The city is introducing a new battery-powered ferry, the first of its kind in the five boroughs, Mayor Eric Adams and the Trust for Governors Island announced on Monday.

The hybrid-electric public ferry will travel between lower Manhattan and Governors Island on the New York Harbor starting next summer, according to the mayor's office.

A hybrid propulsion system will power the vessel, reducing air pollution with a battery system that can "toggle between zero-emission battery-only power and battery-assisted hybrid with diesel backup," the mayor's office said in a press release.

The city says the battery-assist mode will reduce carbon dioxide emissions by approximately 600 tons annually. Eventually, the city plans to install "rapid vessel charging," which will enable the ferry to run fully on battery power and reduce its emissions to "nearly zero."

The ferry will serve up to 1,200 passengers at a time and will have an Americans with Disabilities Act-accessible lounge and restrooms on each level, according to the mayor's office.

The mayor's office says the new ferry, which will replace a diesel-powered ship named after Lt. Samuel S. Coursen, will have a cruising speed of 10 knots. The ferry will be operated by the Trust for Governors Island. NYC Ferry also has service to Governors Island, running a South Brooklyn route that makes stops on the Lower East Side and along the Brooklyn waterfront.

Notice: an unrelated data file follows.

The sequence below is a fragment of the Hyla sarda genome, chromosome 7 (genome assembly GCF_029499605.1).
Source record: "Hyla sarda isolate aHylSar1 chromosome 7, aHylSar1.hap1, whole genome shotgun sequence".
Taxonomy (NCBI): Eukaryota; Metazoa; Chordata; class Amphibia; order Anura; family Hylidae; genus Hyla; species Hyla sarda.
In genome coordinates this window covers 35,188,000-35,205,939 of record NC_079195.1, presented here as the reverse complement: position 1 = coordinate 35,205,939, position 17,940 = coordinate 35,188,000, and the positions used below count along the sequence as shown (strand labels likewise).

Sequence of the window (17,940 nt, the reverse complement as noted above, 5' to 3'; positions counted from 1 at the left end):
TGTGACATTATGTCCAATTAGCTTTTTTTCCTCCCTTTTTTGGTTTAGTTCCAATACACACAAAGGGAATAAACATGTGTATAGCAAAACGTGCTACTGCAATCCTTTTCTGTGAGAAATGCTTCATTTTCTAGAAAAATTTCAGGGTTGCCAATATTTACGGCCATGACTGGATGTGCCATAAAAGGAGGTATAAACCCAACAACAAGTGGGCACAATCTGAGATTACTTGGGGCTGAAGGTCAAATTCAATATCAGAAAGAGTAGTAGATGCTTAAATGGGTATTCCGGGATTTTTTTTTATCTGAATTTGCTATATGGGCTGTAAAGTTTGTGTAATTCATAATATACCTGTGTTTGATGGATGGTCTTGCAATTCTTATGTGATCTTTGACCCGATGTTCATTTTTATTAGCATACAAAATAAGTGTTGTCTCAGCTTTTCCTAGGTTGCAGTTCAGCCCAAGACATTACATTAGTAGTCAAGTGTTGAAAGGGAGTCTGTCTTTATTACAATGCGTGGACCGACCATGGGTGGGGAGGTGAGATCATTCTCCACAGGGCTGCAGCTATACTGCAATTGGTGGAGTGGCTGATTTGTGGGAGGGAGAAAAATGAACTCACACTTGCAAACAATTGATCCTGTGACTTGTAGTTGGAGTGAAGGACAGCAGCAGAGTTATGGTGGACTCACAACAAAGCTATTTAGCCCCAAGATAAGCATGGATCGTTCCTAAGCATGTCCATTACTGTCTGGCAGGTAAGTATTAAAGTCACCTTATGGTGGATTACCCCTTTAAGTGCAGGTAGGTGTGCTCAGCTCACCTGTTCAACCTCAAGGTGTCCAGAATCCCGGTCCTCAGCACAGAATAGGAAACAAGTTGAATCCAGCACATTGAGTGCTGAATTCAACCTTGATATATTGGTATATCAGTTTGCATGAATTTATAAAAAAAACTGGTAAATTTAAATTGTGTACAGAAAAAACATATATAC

"As New Yorkers transition to greener forms of transportation, the city and our partners are leading the way with cleaner, more efficient ways to go just about anywhere," Adams said in a release.

"This hybrid ferry marks a historic step forward in expanding access to Governors Island while promoting state-of-the-art and sustainable technology to power our ferry fleet," Trust for Governors Island President and CEO Clare Newman added.

Ahead of the ferry's launch, there will be a citywide competition to name the new ship. New Yorkers can suggest a name for the ferry on the Governors Island website from Monday until May 25. The name will likely be announced this summer, the mayor's office said.

According to the Travel and Climate initiative, almost all ferries run on fossil fuels. They generate high emissions — almost twice as high per passenger kilometer than flights — and are a big contributor to greenhouse gas emissions and pollution.